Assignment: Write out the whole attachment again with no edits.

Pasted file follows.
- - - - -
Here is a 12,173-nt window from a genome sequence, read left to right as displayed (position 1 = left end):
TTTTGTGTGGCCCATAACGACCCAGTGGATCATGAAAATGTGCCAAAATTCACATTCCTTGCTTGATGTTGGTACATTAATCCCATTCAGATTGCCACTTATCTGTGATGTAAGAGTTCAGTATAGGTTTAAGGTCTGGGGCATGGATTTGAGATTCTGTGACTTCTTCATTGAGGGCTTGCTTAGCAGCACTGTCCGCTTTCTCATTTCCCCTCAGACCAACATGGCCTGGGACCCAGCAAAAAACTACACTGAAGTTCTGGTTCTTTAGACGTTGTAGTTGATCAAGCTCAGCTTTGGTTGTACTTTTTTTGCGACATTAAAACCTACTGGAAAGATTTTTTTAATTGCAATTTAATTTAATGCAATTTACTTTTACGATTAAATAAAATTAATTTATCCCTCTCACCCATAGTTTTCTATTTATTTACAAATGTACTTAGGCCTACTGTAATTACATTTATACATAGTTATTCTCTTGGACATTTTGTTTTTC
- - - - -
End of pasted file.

Here is a 12,173-nt window from a genome sequence, read left to right as displayed (position 1 = left end):
TTTTGTGTGGCCCATAACGACCCAGTGGATCATGAAAATGTGCCAAAATTCACATTCCTTGCTTGATGTTGGTACATTAATCCCATTCAGATTGCCACTTATCTGTGATGTAAGAGTTCAGTATAGGTTTAAGGTCTGGGGCATGGATTTGAGATTCTGTGACTTCTTCATTGAGGGCTTGCTTAGCAGCACTGTCCGCTTTCTCATTTCCCCTCAGACCAACATGGCCTGGGACCCAGCAAAAAACTACACTGAAGTTCTGGTTCTTTAGACGTTGTAGTTGATCAAGCTCAGCTTTGGTTGTACTTTTTTTGCGACATTAAAACCTACTGGAAAGATTTTTTTAATTGCAATTTAATTTAATGCAATTTACTTTTACGATTAAATAAAATTAATTTATCCCTCTCACCCATAGTTTTCTATTTATTTACAAATGTACTTAGGCCTACTGTAATTACATTTATACATAGTTATTCTCTTGGACATTTTGTTTTTC